SOMETHING most of us could probably use more of is quietness -- but not simply the stillness of inactivity or the calm that accompanies a retreat from clamoring events around us. While we all do need such peace and quiet from time to time, there's another kind of quietness that we hear little about but that can have a profound impact on our lives. It's the stillness of communion with God. People tend sometimes to feel that such communion, or prayer, is a kind of escape from reality or perhaps at best a source of temporary comfort. But true prayer is infinitely more than that. It enables us to discern reality, not escape from it. In the quietness of prayer we're able to feel the presence of God's infinite love and to realize something of its transforming, healing power. We're able to glimpse God's allness and our own true identity as His spiritual likeness, complete in every detail. This is what's real; it's what's tangible and indestructible.
Prayer shows us that reality is not the bizarre mixture of good and evil that it seems to be. It's not a conglomeration of material events and conditions. Rather it's the concordant, totally spiritual outcome of God. If God is supreme good and the only genuine creator -- as the Bible brings out unequivocally -- then what we're accustomed to labeling ``reality'' is not the authentic truth of being. And through communion with God we can begin to recognize that fact and to see more of the harmony of true creation expressed in our lives.
In the midst of troubles, we can gain clearer views of the divine power that truly governs us and that is well able to bring to our lives whatever adjustment may be needed. Writing about Jesus' last supper with his disciples, Mary Baker Eddy, the Discoverer and Founder of Christian Science, observes, ``Jesus prayed; he withdrew from the material senses to refresh his heart with brighter, with spiritual views.''1 Jesus' clear perception of spiritual reality was the very thing that enabled him to heal.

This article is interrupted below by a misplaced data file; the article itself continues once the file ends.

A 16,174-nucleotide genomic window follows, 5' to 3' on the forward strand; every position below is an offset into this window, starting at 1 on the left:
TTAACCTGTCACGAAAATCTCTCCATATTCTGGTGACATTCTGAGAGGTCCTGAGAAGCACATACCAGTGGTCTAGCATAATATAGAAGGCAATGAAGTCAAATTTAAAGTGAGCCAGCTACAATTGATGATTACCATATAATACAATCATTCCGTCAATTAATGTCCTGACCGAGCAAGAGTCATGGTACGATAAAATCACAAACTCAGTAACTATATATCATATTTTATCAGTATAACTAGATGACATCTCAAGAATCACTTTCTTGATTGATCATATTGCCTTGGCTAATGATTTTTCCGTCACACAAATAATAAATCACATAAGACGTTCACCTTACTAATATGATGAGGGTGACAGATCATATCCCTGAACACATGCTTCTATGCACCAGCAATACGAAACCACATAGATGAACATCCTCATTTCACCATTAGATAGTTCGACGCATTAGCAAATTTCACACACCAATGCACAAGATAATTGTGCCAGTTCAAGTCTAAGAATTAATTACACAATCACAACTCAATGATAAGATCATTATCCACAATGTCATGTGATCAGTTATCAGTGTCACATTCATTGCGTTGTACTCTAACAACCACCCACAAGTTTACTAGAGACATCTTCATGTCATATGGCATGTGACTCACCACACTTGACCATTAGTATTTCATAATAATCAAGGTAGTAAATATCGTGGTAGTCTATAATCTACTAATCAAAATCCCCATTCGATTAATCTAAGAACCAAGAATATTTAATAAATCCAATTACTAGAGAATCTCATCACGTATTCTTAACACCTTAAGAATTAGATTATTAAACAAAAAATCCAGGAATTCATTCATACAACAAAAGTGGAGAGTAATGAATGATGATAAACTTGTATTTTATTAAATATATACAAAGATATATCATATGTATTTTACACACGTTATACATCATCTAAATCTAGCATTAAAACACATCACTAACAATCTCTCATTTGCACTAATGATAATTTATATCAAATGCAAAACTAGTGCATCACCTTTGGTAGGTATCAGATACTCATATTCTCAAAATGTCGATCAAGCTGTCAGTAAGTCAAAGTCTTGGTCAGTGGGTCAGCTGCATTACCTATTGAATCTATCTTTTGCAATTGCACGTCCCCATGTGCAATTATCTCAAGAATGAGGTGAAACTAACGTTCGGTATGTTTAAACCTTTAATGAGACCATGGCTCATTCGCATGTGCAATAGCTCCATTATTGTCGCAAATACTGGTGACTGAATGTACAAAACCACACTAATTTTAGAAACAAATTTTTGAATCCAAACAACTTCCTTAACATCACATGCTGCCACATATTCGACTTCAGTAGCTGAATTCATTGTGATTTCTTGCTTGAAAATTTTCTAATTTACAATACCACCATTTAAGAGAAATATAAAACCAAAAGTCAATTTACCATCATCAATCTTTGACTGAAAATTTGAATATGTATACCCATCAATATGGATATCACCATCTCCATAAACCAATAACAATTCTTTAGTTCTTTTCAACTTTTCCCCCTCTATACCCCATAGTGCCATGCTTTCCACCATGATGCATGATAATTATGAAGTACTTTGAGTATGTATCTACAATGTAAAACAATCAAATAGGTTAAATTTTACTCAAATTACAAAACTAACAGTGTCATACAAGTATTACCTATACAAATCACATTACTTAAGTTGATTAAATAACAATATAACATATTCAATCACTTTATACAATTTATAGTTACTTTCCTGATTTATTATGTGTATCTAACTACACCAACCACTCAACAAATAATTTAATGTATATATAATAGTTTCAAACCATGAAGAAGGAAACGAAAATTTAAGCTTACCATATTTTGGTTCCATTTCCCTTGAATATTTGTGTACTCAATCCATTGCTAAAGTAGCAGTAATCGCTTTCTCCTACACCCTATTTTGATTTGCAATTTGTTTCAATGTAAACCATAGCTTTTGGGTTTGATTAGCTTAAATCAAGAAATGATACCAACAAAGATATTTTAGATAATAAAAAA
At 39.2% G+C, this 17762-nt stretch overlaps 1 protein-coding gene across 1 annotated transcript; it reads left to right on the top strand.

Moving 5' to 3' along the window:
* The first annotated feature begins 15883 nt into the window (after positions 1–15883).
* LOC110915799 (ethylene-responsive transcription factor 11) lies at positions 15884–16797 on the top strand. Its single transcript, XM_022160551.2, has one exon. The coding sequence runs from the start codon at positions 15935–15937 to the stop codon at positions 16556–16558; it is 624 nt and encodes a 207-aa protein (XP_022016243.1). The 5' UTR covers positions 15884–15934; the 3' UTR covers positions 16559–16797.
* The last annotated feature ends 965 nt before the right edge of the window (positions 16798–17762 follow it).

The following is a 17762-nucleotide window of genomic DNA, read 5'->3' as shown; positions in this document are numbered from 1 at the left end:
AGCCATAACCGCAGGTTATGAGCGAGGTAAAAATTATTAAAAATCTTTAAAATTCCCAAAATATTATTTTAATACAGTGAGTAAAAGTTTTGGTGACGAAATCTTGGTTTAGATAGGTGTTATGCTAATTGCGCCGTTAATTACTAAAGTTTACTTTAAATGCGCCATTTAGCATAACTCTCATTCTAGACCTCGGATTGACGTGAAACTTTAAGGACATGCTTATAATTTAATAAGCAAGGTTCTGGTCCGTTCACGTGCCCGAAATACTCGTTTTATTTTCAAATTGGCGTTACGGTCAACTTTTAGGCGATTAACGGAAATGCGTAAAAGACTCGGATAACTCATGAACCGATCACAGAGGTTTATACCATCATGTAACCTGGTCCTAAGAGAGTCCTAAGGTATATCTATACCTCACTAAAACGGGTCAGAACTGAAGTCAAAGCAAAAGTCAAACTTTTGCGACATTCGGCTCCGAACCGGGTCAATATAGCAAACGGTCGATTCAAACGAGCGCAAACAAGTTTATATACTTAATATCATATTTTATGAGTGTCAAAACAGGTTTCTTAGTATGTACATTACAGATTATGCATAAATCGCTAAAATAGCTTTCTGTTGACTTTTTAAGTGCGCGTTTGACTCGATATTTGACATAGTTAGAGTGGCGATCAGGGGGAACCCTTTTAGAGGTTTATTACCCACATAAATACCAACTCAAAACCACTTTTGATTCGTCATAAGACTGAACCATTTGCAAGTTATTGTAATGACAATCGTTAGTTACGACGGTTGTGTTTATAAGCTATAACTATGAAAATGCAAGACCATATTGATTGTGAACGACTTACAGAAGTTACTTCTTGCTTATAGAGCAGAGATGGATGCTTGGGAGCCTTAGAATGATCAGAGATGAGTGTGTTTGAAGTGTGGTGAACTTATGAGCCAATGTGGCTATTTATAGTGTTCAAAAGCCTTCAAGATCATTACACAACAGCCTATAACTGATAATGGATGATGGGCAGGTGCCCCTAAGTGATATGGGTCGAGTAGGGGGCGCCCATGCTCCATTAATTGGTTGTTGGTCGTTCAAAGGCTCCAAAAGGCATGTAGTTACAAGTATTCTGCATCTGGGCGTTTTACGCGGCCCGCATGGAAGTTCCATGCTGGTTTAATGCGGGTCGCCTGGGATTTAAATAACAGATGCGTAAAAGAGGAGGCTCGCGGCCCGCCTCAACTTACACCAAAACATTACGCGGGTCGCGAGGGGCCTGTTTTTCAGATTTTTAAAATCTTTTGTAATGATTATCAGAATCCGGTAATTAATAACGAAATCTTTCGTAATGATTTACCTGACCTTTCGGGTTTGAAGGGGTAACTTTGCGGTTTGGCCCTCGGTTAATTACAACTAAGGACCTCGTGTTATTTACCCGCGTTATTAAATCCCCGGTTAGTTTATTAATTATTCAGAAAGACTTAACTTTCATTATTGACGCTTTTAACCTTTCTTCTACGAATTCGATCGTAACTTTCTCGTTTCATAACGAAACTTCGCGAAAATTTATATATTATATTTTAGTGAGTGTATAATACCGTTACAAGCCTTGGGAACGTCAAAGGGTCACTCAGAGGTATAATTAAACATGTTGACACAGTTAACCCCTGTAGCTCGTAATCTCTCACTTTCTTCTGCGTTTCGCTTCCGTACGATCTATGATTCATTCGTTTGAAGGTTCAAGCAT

We may feel we can't even begin to do the things Christ Jesus did. Yet we can follow him at least to some degree. One way is through a purer expression of Christian love. But we can also cultivate a clearer perception of the reality of God and man that underlay his works and begin to demonstrate that reality, even if in modest ways. And an essential element of this progress is spiritual quietness, a humble listening in prayer to God, who is all-knowing divine Mind. Jesus said, ``When thou prayest, enter into thy closet, and when thou hast shut thy door, pray to thy Father which is in secret; and thy Father which seeth in secret shall reward thee openly.''2
The prayer that makes a difference isn't a product of the human mind's striving to manipulate material conditions. It is a yielding of personal will and fear to the powerful, healing influence of the one Mind. As we listen in prayer for God's thoughts, for His pure intuitions, and strive to put out the commotion of materialistic thinking, fear and confusion recede and we begin to feel at peace. We discern something of the uninterrupted harmony of what God has made, and this has a tangible healing effect. If our need is for direction, we see what steps to take.
We may struggle at times to gain the spiritual view that heals. Appearances would have us believe that circumstances are too tangled to be resolved and that to believe in a reality we can't see with our eyes is at best naive. But there's nothing naive about being willing to look beyond a superficial assessment of life to the truth of being, to the reality of life in God. Prayer enables us to do this -- and to reap the benefits.
1Science and Health with Key to the Scriptures, p. 32. 2Matthew 6:6.